Coda: My partner came to relish Paretsky and Leon, with their passion for social justice, among my other recommendations. I love his Walter Mosely collection because it’s full of unforgettable, darkly comic characters, even if I blanche when Mouse gets one of his bad ideas!

Feel free to push back – and pass along some recommendations to convert our hypothetical reader.


Paul D. Marks said...

Interesting take, Susan. But I have to disagree on Mouse -- love him...and (most of) his bad ideas :)

Susan C Shea said...

Don't get me wrong, Paul, I love Mouse. I just wish he'd take his meds!

Terry Shames said...

When I started publishing my Samuel Craddock series, I assumed I would mostly be read by women. To my surprise I have a lot of men fans. That said, I have a gender-neutral name and my protagonist is male, so I suspect this helps. But the fact is, Craddock is not "kick ass" in the traditional sense. I actually think that the men who like him would like to be like him--compassionate, smart, and fair.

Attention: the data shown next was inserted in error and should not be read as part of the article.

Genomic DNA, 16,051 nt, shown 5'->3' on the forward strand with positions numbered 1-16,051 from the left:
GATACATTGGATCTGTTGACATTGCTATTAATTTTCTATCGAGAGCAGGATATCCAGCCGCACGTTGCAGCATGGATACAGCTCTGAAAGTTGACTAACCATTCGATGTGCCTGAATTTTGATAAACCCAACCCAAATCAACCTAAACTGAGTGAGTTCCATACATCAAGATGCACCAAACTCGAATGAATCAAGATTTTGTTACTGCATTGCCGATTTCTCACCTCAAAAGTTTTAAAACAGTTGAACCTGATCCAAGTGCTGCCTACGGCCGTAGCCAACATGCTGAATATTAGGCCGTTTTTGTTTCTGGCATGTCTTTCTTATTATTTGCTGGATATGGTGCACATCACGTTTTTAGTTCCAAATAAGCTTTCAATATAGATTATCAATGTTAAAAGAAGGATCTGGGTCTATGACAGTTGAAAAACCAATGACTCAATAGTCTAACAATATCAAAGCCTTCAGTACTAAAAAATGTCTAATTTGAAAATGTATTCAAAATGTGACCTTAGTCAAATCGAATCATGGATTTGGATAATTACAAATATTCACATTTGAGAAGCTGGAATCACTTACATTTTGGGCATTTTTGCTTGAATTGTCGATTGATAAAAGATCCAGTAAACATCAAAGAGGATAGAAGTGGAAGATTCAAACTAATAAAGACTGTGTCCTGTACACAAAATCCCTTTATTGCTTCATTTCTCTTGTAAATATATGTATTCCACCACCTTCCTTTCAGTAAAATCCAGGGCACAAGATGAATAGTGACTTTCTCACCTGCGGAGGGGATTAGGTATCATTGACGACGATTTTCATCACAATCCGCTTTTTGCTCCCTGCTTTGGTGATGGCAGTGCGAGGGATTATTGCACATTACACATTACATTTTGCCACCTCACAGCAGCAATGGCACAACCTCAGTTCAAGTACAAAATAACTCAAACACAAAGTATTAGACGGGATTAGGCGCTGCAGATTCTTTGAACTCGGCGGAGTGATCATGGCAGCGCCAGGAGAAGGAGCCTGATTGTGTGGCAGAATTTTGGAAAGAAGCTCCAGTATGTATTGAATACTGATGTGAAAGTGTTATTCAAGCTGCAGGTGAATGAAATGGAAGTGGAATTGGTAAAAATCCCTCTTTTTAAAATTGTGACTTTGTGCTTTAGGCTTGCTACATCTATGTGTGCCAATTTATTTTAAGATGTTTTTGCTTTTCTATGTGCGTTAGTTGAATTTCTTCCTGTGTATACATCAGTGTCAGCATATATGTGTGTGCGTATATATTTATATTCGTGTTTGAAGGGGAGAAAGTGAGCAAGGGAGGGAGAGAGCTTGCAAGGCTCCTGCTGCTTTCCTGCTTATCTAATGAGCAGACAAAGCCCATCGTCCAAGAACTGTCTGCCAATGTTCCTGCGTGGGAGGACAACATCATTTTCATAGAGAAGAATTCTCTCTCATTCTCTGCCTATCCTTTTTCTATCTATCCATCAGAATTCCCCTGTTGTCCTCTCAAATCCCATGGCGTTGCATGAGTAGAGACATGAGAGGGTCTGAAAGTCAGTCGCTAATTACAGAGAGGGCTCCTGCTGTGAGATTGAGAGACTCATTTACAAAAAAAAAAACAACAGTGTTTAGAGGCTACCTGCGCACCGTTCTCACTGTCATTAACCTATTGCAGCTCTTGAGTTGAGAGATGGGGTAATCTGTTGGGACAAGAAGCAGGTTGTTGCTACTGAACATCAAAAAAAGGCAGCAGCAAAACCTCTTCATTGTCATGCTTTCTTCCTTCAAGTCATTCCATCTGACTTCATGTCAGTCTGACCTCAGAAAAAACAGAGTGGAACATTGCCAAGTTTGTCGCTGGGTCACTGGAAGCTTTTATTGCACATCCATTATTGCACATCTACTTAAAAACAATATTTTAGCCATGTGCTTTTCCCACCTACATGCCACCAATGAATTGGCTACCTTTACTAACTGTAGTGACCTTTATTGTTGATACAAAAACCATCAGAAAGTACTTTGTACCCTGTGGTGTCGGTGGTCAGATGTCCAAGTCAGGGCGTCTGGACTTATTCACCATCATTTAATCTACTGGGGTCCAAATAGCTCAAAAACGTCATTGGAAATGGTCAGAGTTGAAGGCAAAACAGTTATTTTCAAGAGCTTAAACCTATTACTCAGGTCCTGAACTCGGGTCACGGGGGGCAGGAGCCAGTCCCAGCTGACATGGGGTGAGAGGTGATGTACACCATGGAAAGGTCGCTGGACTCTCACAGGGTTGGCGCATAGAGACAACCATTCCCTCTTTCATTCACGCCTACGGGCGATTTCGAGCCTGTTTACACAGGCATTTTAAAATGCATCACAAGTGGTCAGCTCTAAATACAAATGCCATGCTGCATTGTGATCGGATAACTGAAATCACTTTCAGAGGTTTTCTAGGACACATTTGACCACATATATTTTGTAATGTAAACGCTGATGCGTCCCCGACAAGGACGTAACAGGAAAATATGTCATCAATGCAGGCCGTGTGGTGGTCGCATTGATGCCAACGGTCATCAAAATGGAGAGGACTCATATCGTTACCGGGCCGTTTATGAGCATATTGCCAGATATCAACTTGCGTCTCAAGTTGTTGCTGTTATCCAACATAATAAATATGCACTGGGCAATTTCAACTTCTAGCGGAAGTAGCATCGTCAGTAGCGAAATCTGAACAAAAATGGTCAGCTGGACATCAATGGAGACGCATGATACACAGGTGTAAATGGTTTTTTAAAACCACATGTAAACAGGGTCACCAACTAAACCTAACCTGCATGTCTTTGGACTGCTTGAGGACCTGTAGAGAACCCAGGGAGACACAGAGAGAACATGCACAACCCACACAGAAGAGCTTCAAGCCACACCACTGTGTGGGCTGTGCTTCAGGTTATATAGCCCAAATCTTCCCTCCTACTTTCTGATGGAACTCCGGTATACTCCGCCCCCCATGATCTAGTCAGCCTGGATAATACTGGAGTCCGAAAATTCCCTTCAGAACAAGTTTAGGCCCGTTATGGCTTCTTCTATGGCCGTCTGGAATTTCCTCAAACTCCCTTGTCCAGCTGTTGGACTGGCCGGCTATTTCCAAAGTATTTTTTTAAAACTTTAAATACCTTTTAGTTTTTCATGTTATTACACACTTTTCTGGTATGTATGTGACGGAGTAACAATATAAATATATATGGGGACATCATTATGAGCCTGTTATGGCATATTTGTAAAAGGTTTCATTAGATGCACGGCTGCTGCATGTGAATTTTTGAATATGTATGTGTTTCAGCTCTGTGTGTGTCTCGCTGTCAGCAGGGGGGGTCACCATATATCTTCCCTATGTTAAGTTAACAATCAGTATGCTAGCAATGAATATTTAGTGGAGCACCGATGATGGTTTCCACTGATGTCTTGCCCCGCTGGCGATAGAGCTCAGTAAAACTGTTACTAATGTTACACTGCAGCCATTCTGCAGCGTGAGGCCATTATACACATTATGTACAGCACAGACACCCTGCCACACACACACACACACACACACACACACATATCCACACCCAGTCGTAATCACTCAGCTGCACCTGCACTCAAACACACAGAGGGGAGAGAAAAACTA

I totally agree that women are more wide-ranging in their literary tastes. However, Susan, I know you were with me at a library read when a woman sternly informed me that she didn't read anything but female protagonists. Period. Gulp.

Susan C Shea said...

I wonder if men (or women, for that matter, read about heroes they'd like to be, or heroes who get their adrenalin pumping?!

Catriona McPherson said...

So fascinating. I could not in a million years have guessed the pal from the booklist.

Art Taylor said...

Interesting post, Susan--lots to think about here!

Makes me think of the kids book adage about little girls being willing to read books about boys, but little boys not being as willing to read books about girls. I don't think that's entirely true--not with Dash, at least not now--but it says something that it became a marketing mantra of sorts.